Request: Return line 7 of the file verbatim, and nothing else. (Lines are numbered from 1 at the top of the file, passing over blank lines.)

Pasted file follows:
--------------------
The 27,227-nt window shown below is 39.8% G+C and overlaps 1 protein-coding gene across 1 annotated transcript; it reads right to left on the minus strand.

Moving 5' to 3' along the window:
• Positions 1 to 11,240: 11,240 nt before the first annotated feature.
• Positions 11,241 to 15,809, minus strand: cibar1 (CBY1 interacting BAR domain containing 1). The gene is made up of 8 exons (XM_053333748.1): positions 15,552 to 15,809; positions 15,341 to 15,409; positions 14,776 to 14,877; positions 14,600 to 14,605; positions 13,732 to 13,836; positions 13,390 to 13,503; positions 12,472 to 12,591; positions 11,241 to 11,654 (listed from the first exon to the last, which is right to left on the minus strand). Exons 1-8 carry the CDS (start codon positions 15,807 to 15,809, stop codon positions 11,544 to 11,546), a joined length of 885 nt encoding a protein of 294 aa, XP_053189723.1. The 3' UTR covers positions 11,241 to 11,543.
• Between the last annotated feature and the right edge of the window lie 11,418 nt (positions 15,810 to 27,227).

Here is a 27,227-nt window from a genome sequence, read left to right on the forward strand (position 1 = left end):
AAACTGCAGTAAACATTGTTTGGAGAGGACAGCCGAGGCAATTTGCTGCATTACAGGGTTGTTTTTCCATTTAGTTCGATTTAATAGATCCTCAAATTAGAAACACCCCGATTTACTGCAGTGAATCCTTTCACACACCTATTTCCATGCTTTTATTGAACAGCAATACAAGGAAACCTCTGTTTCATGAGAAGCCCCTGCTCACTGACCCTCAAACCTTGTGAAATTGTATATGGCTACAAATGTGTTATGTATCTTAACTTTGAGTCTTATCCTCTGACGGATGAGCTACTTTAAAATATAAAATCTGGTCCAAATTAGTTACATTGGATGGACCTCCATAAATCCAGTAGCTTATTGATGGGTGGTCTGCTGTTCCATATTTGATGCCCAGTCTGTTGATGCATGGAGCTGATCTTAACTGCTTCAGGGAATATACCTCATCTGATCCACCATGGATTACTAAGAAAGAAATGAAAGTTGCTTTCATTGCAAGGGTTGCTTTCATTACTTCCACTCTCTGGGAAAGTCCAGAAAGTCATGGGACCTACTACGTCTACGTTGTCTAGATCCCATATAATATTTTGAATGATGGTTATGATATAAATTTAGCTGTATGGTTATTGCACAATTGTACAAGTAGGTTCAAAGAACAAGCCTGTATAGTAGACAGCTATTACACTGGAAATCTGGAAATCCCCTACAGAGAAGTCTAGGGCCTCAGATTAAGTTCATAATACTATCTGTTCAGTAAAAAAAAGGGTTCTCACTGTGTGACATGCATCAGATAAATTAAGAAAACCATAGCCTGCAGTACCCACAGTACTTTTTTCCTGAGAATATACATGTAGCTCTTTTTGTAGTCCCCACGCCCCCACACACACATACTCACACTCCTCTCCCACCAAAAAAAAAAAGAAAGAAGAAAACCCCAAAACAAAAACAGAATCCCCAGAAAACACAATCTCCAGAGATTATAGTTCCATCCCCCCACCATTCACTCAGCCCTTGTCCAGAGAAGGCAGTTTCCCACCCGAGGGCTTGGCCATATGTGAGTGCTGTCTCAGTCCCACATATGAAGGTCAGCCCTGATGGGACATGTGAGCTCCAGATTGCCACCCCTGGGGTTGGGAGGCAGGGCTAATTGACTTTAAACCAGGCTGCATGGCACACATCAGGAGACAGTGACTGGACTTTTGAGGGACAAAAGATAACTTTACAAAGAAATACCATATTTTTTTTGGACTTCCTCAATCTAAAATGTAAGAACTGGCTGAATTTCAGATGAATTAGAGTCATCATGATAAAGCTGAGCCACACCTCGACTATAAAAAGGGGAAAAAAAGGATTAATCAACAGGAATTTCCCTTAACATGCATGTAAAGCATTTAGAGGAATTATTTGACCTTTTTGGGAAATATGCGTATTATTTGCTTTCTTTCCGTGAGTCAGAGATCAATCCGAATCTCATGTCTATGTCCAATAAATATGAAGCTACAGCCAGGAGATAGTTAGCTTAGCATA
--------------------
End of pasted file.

AAACTGCAGTAAACATTGTTTGGAGAGGACAGCCGAGGCAATTTGCTGCATTACAGGGTTGTTTTTCCATTTAGTTCGATTTAATAGATCCTCAAATTAGAAACACCCCGATTTACTGCAGTGAATCCTTTCACACACCTATTTCCATGCTTTTATTGAACAGCAATACAAGGAAACCTCTGTTTCATGAGAAGCCCCTGCTCACTGACCCTCAAACCTTGTGAAATTGTATATGGCTACAAATGTGTTATGTATCTTAACTTTGAGTCTTATCCTCTGACGGATGAGCTACTTTAAAATATAAAATCTGGTCCAAATTAGTTACATTGGATGGACCTCCATAAATCCAGTAGCTTATTGATGGGTGGTCTGCTGTTCCATATTTGATGCCCAGTCTGTTGATGCATGGAGCTGATCTTAACTGCTTCAGGGAATATACCTCATCTGATCCACCATGGATTACTAAGAAAGAAATGAAAGTTGCTTTCATTGCAAGGGTTGCTTTCATTACTTCCACTCTCTGGGAAAGTCCAGAAAGTCATGGGACCTACTACGTCTACGTTGTCTAGATCCCATATAATATTTTGAATGATGGTTATGATATAAATTTAGCTGTATGGTTATTGCACAATTGTACAAGTAGGTTCAAAGAACAAGCCTGTATAGTAGACAGCTATTACACTGGAAATCTGGAAATCCCCTACAGAGAAGTCTAGGGCCTCAGATTAAGTTCATAATACTATCTGTTCAGTAAAAAAAAGGGTTCTCACTGTGTGACATGCATCAGATAAATTAAGAAAACCATAGCCTGCAGTACCCACAGTACTTTTTTCCTGAGAATATACATGTAGCTCTTTTTGTAGTCCCCACGCCCCCACACACACATACTCACACTCCTCTCCCACCAAAAAAAAAAAGAAAGAAGAAAACCCCAAAACAAAAACAGAATCCCCAGAAAACACAATCTCCAGAGATTATAGTTCCATCCCCCCACCATTCACTCAGCCCTTGTCCAGAGAAGGCAGTTTCCCACCCGAGGGCTTGGCCATATGTGAGTGCTGTCTCAGTCCCACATATGAAGGTCAGCCCTGATGGGACATGTGAGCTCCAGATTGCCACCCCTGGGGTTGGGAGGCAGGGCTAATTGACTTTAAACCAGGCTGCATGGCACACATCAGGAGACAGTGACTGGACTTTTGAGGGACAAAAGATAACTTTACAAAGAAATACCATATTTTTTTTGGACTTCCTCAATCTAAAATGTAAGAACTGGCTGAATTTCAGATGAATTAGAGTCATCATGATAAAGCTGAGCCACACCTCGACTATAAAAAGGGGAAAAAAAGGATTAATCAACAGGAATTTCCCTTAACATGCATGTAAAGCATTTAGAGGAATTATTTGACCTTTTTGGGAAATATGCGTATTATTTGCTTTCTTTCCGTGAGTCAGAGATCAATCCGAATCTCATGTCTATGTCCAATAAATATGAAGCTACAGCCAGGAGATAGTTAGCTTAGCATA